The Awesome guide to a Bill of Lading (BOL)

A Bill of Lading (BOL) is essentially a contract of transport including the terms and conditions of carriage between the Shipper, Consignee, and Carrier.
Bill of lading

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What is a Bill of Lading (BOL) ?

A Bill of Lading is a document that a Carrier (someone who carries and delivers goods) issues to a Shipper (someone who supplies and/or owns the goods, also known as a Consignor), ensuring that the items were received in good order and are prepared for shipment. The transporter will then deliver the items to a Consignee (meaning the person who bought the goods in the first place). A Bill of Lading (BOL) is essentially a contract of transport including the terms and conditions of carriage between the Shipper, Consignee, and Carrier.

What Purposes Do Bill of Lading Serve?

It serves, as a receipt for goods. A Bill of Lading is necessary for the execution of shipments. For products to move from Point A to Point B, BOLs must be granted. They are legally binding documents that frequently serve as evidence of possession of the items being transported.

A bill of lading also serves as the goods’ title

The Bill of Lading serves as a title to the goods once they have reached their destination. The consignee listed will need to present the Bill of Lading in order to secure the release of the shipment by the carrier and claim ownership. In this sense, it is evidence of the confirmation of delivery.

Additionally, Bills of lading guarantee payment to the shipper

The shipper may occasionally be allowed to keep the original invoice until they get paid. The consignee will be prevented from accessing their goods as a result of this until payment has been made and the Bill of Lading has been released.

Who Uses Bills Of Lading?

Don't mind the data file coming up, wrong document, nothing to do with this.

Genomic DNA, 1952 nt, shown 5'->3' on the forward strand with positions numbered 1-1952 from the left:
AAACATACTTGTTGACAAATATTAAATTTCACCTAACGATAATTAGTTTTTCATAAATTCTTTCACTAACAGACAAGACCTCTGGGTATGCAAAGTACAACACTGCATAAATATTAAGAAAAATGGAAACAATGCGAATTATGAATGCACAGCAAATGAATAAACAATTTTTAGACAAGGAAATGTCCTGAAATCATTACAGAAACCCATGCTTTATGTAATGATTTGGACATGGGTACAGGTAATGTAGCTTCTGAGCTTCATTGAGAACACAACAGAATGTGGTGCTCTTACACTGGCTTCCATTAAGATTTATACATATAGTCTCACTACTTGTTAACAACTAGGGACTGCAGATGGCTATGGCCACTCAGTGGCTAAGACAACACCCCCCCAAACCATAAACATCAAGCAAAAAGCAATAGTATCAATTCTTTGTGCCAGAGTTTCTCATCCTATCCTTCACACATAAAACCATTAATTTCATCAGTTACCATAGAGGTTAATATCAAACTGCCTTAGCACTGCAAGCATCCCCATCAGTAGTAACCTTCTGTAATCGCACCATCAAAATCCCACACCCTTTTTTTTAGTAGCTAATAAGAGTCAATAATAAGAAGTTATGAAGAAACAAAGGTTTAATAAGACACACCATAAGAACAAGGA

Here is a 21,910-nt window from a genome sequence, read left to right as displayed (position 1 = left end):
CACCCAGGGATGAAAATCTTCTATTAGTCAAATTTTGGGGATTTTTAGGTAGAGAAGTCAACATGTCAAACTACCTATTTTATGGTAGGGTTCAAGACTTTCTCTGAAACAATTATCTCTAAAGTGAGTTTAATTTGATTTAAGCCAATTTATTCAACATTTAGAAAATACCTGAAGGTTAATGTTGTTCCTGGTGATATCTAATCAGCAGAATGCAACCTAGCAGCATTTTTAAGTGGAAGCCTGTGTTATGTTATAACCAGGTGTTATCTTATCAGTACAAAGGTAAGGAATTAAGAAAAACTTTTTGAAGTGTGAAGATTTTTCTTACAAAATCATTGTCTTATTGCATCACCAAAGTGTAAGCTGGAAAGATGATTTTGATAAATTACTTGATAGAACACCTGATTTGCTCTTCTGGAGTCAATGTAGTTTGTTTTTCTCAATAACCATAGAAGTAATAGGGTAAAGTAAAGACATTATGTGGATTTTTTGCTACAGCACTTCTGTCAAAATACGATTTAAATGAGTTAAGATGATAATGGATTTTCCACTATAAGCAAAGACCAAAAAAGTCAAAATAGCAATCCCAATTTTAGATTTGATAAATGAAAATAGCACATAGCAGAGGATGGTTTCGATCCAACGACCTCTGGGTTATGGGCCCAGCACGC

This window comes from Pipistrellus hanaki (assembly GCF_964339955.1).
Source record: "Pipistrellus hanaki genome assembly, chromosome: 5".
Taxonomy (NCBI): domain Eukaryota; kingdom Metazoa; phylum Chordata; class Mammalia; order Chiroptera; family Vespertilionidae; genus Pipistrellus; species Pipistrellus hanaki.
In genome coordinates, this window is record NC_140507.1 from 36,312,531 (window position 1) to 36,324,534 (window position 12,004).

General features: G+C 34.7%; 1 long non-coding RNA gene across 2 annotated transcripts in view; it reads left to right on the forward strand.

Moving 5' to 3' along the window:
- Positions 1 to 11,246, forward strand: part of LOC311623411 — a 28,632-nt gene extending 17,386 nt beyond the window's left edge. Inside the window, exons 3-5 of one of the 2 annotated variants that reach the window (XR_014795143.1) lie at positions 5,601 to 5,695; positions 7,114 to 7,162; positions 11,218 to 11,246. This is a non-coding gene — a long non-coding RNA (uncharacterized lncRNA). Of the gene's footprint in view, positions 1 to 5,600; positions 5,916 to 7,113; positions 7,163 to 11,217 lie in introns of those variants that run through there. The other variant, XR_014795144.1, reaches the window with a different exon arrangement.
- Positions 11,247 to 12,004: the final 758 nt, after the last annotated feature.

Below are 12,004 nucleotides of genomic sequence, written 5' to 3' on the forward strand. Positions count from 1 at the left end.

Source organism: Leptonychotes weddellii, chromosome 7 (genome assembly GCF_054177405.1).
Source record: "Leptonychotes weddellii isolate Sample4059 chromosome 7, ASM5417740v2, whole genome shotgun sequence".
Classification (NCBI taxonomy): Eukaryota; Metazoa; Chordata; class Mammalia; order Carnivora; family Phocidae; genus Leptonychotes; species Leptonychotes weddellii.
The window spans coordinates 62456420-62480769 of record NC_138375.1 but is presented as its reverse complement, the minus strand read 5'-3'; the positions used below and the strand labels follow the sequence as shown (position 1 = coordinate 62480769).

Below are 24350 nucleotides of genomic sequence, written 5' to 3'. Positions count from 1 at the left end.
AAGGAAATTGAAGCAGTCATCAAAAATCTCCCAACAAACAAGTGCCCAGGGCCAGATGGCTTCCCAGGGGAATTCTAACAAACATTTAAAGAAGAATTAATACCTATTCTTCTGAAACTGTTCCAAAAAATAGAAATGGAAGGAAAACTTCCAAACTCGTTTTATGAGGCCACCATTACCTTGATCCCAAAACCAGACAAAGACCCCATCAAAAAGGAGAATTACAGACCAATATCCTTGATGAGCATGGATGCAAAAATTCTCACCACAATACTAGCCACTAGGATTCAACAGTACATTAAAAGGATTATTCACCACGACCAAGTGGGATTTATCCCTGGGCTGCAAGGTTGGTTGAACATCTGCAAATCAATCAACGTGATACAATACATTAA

Typically, bills of lading are provided by all businesses that supply transportation. Owner-drivers, freight forwarders, steamship lines, third-party logistics firms, and others might be among them. They include businesses that carry commodities by any means, including air, sea, rail, and road.

They can be used for both domestic and international deliveries.

What does the bill of lading contain?

  • Details of the transportation company (i.e. the carrier), the shipper and/or consignee;
  • The place where the goods were loaded;
  • Destination;
  • Transportation mode (i.e. road, rail, air, sea, etc.);
  • The terms of the shipment (incoterms); and
  • A description of the goods being carried (including their weight, dimensions, classification, etc).

Who Issues A Bill Of Lading?

(BOL) may only issue by the “Carrier.” The carrier may use a Shipping Line (Vessel Operating Common Carrier) or an NVOCC (Non-Vessel Operating Common Carrier), commonly known as a freight forwarder (although not all freight forwarders are NVOCCs), while carrying goods by sea.

Who Receives A Bill Of Lading?

Bills of lading provided to:

  1. The shipper;
  2. A broker, freight forwarder or a third party managing customs; and
  3. The consignee – this person purchased the goods in the first place.

Process of the Bill of Lading in Examples

If the goods are being imported through a freight forwarder on EXW terms, this is the journey of a Bill of Lading as follow ;

Bill of Lading Process for Import

If the goods are being exported, this bill of lading journey is as follows:

Bill of Lading Process for Export